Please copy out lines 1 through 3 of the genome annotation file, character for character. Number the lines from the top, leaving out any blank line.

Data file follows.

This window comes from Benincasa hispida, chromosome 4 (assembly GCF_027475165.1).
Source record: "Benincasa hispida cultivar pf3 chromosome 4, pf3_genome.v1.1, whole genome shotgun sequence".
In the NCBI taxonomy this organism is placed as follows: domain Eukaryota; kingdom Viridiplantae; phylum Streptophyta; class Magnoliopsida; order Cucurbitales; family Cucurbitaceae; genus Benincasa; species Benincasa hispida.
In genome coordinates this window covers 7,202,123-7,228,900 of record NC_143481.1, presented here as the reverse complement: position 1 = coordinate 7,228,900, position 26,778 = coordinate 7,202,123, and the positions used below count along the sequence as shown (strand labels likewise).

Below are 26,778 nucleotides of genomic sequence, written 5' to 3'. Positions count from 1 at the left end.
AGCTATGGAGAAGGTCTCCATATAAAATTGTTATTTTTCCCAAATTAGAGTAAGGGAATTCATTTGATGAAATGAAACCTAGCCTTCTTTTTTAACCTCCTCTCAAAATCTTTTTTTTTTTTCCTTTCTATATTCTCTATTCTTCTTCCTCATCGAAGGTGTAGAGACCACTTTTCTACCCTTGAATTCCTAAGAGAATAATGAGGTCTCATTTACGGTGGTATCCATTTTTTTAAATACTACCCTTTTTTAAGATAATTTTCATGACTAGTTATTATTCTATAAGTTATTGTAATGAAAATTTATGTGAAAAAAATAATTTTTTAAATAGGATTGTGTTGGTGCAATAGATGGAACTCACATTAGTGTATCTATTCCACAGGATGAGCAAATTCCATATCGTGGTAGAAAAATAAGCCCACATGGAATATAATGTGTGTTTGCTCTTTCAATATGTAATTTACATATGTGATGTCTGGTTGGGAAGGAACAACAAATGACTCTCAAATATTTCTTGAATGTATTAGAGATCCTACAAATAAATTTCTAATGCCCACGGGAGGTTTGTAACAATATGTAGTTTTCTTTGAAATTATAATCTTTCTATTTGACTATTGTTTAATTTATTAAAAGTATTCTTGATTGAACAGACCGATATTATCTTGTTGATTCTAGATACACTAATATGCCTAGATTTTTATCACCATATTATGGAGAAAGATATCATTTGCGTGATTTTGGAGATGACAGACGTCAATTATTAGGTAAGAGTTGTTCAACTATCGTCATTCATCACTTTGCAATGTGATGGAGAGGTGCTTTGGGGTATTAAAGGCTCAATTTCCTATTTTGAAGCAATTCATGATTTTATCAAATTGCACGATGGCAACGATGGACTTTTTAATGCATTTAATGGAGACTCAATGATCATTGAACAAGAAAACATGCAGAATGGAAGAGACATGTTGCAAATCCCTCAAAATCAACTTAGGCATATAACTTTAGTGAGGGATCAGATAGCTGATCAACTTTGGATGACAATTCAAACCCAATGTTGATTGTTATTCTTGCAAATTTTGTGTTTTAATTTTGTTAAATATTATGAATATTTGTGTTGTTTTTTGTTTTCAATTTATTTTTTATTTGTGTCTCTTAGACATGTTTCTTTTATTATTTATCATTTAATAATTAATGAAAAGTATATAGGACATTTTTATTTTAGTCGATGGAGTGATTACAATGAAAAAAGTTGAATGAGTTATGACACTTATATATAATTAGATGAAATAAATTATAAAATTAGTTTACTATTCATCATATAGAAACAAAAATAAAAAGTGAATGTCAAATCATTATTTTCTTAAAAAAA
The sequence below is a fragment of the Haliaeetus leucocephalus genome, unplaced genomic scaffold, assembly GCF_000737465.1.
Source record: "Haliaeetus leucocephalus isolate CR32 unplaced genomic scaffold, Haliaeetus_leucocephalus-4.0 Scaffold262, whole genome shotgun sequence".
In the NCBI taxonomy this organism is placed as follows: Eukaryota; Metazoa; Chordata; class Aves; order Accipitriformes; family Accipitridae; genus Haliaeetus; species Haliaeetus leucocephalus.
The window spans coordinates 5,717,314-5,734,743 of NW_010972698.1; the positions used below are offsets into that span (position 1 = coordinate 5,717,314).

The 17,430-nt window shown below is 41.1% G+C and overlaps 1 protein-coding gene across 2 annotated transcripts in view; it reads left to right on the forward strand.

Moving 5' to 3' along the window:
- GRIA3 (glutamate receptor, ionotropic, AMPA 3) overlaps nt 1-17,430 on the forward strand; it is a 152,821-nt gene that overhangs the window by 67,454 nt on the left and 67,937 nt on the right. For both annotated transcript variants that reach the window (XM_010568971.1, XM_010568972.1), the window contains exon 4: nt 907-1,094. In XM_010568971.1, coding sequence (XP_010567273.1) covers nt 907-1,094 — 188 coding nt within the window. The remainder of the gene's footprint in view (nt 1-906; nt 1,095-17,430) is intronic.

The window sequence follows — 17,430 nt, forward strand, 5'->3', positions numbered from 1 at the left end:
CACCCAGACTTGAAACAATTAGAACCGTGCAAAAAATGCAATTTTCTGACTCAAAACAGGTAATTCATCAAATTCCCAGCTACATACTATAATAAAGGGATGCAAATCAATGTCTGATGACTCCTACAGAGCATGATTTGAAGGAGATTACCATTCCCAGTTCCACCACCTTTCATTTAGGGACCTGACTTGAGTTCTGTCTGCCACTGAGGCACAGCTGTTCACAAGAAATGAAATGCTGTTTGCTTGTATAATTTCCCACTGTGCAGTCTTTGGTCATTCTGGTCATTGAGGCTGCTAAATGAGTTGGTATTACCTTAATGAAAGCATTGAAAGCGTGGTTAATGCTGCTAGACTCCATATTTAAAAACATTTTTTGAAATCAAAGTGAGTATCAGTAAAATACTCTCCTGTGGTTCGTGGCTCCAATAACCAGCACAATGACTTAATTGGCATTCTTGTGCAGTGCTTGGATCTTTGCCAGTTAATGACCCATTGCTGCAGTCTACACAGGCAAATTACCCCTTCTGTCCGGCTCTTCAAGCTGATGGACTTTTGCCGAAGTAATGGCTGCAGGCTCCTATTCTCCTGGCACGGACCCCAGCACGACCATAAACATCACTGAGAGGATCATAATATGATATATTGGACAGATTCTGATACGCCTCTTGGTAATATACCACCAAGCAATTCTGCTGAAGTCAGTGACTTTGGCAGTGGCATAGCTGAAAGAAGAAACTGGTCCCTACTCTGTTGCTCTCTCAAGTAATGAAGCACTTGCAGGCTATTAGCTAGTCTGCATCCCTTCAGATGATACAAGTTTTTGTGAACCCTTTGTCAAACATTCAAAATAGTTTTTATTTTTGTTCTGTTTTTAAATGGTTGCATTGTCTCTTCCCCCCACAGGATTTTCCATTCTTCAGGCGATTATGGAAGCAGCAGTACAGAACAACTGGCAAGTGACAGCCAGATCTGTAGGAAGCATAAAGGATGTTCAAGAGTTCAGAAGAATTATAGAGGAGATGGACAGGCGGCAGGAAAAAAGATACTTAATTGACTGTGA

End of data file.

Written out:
This window comes from Benincasa hispida, chromosome 4 (assembly GCF_027475165.1).
Source record: "Benincasa hispida cultivar pf3 chromosome 4, pf3_genome.v1.1, whole genome shotgun sequence".
In the NCBI taxonomy this organism is placed as follows: domain Eukaryota; kingdom Viridiplantae; phylum Streptophyta; class Magnoliopsida; order Cucurbitales; family Cucurbitaceae; genus Benincasa; species Benincasa hispida.